|Object Name||Camera, View|
|Description||Imperial No. 6 folding view camera. Wood body with leather covering. Front opens to allow red leather bellows and lens to be pulled forward on a metal track. Metal cut-out crown at top of lens board. Rauber & Wollensak optical lens. Back opens on hinge to access ground glass. Right side opens to access three 5x7 film holders. IMPERIAL No 6 imprinted on white plate under lens board.|
|Collection||LCHS Photography Collection|
|Provenance||Made in La Crosse, WI. and used by Charles Loveland, founder of the Northern Engraving Co.|
|Used By||Charles Loveland|
|Dimensions||H-7.5 W-9.5 D-12.25 inches|
|Inscription Type||Manufacturer's Mark|
|Inscription Text||RAUBER & WOLLNSAK OPT. CO. PATENT FEB. 6, 1900/ ROCHESTER,N.Y., U.S.A.|
|Makers mark||IMPERIAL No 6|
|Inscription Location||Under lens|
Imperial Camera Co.
Northern Engraving Co.
Featured in Things that Matter
|Relation||Show Related Records...|
This Imperial No. 6 folding view camera was made by the Imperial Camera Company. The Imperial Camera Co. began in La Crosse as the Aiken-Gleason Camera Company and was incorporated by its camera designer, Eugene P. Gleason, and his business partner and father-in-law, Frank Aiken, in the summer of 1896. Later in 1901 the company changed its name to Imperial Camera Company and was bought out a few years later by Conley Camera of Spring Grove, MN. While in business in La Crosse, the camera company specialized in folding plate cameras, most of which were 4 x 5 and 5 x 7. In 1898, the company, located at the corner of 7th and La Crosse streets, had fifty male employees, 10 females and three people under the age of 16 working in their shop. Despite only being in business a few years, the Aiken-Gleason/Imperial Camera Company was one of the only manufacturers at the time that still produced folding-plate cameras.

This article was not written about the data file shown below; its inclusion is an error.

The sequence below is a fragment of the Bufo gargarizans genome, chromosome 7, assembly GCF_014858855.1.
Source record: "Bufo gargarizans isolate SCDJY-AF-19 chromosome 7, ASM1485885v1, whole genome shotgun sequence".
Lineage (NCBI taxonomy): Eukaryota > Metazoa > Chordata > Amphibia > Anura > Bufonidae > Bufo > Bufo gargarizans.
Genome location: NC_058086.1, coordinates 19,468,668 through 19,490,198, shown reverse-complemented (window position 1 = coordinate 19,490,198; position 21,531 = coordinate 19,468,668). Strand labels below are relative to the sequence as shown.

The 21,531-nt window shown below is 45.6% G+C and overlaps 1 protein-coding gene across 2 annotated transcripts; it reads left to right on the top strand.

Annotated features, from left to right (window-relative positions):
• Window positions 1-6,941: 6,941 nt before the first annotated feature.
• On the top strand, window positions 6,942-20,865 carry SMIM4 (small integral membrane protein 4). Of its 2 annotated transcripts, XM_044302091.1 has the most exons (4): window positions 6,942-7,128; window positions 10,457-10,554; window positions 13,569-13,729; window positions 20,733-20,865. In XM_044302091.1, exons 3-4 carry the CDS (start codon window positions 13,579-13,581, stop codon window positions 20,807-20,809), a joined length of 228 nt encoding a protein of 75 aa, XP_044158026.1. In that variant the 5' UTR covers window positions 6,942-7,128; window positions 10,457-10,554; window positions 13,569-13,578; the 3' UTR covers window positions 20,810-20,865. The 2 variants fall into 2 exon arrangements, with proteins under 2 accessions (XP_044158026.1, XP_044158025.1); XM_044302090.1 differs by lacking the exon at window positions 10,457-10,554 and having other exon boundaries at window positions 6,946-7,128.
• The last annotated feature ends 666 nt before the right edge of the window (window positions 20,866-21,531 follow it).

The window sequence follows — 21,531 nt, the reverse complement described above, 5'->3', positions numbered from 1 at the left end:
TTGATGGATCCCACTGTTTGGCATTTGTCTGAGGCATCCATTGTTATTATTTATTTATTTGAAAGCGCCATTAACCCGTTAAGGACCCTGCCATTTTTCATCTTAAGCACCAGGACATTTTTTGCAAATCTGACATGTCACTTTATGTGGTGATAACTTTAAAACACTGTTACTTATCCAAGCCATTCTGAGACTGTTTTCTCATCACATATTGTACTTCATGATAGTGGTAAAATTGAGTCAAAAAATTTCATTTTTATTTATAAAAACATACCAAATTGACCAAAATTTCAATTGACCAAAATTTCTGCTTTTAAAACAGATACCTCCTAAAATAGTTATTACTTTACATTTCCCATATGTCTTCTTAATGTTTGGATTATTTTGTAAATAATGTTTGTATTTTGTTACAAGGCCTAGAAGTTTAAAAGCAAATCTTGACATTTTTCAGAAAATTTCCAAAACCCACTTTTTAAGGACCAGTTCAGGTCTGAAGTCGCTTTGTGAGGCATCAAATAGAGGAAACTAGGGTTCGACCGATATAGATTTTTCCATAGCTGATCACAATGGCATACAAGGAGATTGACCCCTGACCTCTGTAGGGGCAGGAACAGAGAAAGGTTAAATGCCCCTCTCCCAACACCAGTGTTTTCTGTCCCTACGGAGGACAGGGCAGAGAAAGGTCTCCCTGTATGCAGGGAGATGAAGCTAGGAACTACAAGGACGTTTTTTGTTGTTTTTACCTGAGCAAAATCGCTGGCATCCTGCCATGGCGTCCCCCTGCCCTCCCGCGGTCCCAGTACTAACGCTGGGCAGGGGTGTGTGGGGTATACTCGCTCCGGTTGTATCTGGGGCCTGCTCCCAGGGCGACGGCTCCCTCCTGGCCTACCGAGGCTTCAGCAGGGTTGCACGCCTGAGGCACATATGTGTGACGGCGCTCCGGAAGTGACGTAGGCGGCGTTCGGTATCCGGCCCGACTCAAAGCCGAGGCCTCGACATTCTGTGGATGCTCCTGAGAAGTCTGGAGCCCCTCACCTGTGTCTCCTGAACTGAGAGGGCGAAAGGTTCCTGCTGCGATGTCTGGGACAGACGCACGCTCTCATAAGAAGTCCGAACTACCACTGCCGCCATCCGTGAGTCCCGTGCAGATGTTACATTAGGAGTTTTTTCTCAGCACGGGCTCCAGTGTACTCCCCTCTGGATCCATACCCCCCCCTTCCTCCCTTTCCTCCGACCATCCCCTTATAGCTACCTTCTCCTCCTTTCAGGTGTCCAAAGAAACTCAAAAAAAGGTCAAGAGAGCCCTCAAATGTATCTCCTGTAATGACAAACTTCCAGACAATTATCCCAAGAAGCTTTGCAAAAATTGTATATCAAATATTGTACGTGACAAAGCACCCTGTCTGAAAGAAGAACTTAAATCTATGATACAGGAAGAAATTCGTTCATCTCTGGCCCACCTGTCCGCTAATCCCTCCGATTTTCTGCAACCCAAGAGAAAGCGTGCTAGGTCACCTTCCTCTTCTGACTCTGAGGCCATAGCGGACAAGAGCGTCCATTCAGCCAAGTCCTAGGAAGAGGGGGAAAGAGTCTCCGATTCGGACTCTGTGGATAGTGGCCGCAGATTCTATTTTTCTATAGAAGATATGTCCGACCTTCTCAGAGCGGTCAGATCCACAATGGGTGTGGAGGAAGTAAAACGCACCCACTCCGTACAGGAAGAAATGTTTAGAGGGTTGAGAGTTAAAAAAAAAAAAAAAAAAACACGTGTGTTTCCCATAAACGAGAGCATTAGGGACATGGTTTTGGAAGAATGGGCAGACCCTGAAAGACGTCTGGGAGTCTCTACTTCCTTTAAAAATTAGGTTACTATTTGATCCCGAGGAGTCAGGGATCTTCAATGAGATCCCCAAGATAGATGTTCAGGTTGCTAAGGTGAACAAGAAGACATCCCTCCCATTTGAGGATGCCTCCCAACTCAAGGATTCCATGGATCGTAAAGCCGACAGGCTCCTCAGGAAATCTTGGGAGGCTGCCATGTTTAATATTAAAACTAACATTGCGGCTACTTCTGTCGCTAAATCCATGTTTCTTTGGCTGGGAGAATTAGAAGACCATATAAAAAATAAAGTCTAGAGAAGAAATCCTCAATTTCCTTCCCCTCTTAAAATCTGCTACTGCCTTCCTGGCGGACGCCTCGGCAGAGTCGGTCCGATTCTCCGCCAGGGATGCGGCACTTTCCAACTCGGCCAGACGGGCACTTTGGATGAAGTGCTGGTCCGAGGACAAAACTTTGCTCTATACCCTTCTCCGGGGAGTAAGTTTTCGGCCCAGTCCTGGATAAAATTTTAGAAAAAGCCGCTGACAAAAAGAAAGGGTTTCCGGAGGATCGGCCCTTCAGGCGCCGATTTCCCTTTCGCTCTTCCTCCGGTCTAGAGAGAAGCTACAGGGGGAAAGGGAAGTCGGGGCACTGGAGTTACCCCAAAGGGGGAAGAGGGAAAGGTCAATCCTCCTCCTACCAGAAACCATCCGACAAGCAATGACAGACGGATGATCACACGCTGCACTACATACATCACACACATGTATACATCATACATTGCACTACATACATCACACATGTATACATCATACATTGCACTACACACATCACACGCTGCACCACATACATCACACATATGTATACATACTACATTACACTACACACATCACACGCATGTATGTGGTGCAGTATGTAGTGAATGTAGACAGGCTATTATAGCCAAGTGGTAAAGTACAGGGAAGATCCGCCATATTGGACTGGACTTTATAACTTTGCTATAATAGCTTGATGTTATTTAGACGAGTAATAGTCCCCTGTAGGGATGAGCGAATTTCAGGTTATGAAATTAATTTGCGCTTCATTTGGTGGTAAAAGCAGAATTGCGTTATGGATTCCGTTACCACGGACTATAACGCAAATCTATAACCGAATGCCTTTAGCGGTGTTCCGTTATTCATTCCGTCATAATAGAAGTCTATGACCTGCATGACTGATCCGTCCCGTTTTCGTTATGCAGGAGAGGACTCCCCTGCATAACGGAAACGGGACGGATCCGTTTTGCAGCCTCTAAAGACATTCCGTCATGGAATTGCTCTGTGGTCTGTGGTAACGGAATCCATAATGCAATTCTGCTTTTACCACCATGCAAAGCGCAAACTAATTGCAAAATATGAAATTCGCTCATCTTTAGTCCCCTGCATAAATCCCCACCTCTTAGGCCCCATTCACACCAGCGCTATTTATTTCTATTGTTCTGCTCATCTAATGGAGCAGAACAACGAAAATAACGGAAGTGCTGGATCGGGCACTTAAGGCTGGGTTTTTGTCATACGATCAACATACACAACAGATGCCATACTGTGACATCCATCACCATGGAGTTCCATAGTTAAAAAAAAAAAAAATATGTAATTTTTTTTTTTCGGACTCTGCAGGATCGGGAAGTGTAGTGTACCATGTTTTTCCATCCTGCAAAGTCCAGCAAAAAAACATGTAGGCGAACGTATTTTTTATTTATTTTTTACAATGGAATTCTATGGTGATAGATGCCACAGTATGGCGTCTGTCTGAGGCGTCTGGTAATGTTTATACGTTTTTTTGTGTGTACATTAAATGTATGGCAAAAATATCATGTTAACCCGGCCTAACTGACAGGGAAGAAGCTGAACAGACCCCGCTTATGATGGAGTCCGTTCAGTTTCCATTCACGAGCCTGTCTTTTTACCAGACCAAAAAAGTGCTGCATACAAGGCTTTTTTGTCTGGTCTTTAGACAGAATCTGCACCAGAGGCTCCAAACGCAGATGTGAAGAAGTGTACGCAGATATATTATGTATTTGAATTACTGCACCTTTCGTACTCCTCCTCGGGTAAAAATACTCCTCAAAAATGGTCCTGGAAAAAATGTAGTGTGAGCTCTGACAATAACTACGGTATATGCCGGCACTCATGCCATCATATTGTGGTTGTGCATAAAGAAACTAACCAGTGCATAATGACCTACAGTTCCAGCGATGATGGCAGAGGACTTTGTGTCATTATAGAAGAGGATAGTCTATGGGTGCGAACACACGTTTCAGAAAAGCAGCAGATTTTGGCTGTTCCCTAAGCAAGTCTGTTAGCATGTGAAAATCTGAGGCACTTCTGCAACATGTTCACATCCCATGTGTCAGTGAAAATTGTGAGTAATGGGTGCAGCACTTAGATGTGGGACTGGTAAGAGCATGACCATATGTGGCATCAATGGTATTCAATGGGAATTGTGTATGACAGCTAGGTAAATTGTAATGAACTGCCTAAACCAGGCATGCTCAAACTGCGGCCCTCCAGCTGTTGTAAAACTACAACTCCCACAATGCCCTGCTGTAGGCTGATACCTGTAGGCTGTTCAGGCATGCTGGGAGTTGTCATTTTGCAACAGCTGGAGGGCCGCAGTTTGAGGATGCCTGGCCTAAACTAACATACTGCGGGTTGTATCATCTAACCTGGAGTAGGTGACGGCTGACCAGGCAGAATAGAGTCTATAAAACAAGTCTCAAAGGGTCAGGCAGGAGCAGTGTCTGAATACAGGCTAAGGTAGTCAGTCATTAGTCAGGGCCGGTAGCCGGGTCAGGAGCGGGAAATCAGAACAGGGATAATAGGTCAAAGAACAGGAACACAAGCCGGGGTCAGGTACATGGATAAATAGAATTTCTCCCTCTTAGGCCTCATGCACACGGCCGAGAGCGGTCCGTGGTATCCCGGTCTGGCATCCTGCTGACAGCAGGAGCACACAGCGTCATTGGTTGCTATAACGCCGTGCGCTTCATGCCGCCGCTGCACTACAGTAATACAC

Featured in Things that Matter
"At the turn of the century, this striking camera captured images of many businesses in La Crosse. Photography itself was growing in popularity and studios opened up all over La Crosse, including floating studios that travelled on barges up-and down the Mississippi. As La Crosse evolved from a lumber mill town, other businesses grew and so did the use of photography in a commercial setting. The idea to “sell” items along with their businesses was the “job” of this camera. An enterprising young man, Charles Loveland, used this camera to create his own commercial advertising company, Northern Engraving. Northern Engraving specialized in commercial photography and companies such as Pamperin Cigar and La Crosse Plow Works utilized Loveland’s expertise.
Even the Imperial Camera itself was made right here in La Crosse. In 1901, the Imperial Camera Company of La Crosse was located at the corner of 7th and La Crosse Streets. They had 50 male employees, 10 female and 3 people under the age of 16 working at the company. The Imperial Camera Company began as the Aiken-Gleason Camera Company, co-owned by Frank Aiken and son-in-law Eugene P. Gleason. With the change of business name to Imperial, the business began to catch the eye of a larger camera company located in Rochester, New York-the Eastman Kodak Company. Although the Imperial Camera Company only remained here for a few years before becoming part of the Eastman Kodak product line, the impact on the business and legacy of La Crosse is evident in Loveland’s photographs and the creation of the Northern Engraving Company."
This article was originally published in the La Crosse Tribune.
Title: The Imperial Camera Co. of La Crosse
Author: Tami Holtslander
Publish Date: May 7, 2016